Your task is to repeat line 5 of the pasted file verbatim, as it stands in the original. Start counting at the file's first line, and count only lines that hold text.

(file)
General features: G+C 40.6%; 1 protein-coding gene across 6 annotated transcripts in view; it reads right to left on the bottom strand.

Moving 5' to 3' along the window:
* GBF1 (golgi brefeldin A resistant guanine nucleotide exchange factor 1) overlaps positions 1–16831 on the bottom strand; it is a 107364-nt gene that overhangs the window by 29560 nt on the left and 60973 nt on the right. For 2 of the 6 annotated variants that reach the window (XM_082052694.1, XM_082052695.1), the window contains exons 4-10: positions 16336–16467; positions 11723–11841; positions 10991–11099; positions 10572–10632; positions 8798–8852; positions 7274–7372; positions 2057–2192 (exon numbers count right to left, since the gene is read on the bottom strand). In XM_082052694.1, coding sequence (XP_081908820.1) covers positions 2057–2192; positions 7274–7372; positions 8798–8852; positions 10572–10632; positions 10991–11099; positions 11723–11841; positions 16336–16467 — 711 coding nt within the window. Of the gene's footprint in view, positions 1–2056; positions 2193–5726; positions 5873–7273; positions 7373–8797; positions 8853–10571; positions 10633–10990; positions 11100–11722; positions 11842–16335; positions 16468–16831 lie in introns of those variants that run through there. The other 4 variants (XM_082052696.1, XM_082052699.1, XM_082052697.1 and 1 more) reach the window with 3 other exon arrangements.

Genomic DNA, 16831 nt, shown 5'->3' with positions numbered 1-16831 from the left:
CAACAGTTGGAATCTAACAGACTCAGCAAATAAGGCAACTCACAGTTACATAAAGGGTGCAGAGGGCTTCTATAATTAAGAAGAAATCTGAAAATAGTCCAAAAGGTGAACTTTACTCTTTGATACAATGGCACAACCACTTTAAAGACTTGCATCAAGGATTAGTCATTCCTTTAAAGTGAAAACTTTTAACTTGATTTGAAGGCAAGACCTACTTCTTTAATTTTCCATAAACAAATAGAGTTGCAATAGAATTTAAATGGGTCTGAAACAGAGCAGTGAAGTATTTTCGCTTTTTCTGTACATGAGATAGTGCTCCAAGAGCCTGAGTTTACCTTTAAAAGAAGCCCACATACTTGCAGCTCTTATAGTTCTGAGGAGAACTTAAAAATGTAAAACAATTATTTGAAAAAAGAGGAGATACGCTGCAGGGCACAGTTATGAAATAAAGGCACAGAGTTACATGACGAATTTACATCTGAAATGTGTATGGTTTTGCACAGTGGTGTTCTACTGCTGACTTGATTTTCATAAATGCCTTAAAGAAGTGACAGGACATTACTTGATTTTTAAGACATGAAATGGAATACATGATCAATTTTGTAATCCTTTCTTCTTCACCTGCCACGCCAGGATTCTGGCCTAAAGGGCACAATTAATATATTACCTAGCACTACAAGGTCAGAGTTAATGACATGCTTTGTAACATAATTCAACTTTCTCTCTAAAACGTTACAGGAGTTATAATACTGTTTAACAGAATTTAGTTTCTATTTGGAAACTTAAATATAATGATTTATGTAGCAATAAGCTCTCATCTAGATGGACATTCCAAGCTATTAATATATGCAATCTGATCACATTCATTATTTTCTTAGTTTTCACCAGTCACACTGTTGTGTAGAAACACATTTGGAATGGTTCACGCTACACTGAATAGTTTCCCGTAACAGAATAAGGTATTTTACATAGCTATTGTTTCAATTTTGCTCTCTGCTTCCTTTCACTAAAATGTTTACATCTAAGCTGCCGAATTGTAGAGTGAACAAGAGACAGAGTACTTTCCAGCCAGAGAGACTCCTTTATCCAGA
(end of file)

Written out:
CAACAGTTGGAATCTAACAGACTCAGCAAATAAGGCAACTCACAGTTACATAAAGGGTGCAGAGGGCTTCTATAATTAAGAAGAAATCTGAAAATAGTCCAAAAGGTGAACTTTACTCTTTGATACAATGGCACAACCACTTTAAAGACTTGCATCAAGGATTAGTCATTCCTTTAAAGTGAAAACTTTTAACTTGATTTGAAGGCAAGACCTACTTCTTTAATTTTCCATAAACAAATAGAGTTGCAATAGAATTTAAATGGGTCTGAAACAGAGCAGTGAAGTATTTTCGCTTTTTCTGTACATGAGATAGTGCTCCAAGAGCCTGAGTTTACCTTTAAAAGAAGCCCACATACTTGCAGCTCTTATAGTTCTGAGGAGAACTTAAAAATGTAAAACAATTATTTGAAAAAAGAGGAGATACGCTGCAGGGCACAGTTATGAAATAAAGGCACAGAGTTACATGACGAATTTACATCTGAAATGTGTATGGTTTTGCACAGTGGTGTTCTACTGCTGACTTGATTTTCATAAATGCCTTAAAGAAGTGACAGGACATTACTTGATTTTTAAGACATGAAATGGAATACATGATCAATTTTGTAATCCTTTCTTCTTCACCTGCCACGCCAGGATTCTGGCCTAAAGGGCACAATTAATATATTACCTAGCACTACAAGGTCAGAGTTAATGACATGCTTTGTAACATAATTCAACTTTCTCTCTAAAACGTTACAGGAGTTATAATACTGTTTAACAGAATTTAGTTTCTATTTGGAAACTTAAATATAATGATTTATGTAGCAATAAGCTCTCATCTAGATGGACATTCCAAGCTATTAATATATGCAATCTGATCACATTCATTATTTTCTTAGTTTTCACCAGTCACACTGTTGTGTAGAAACACATTTGGAATGGTTCACGCTACACTGAATAGTTTCCCGTAACAGAATAAGGTATTTTACATAGCTATTGTTTCAATTTTGCTCTCTGCTTCCTTTCACTAAAATGTTTACATCTAAGCTGCCGAATTGTAGAGTGAACAAGAGACAGAGTACTTTCCAGCCAGAGAGACTCCTTTATCCAGA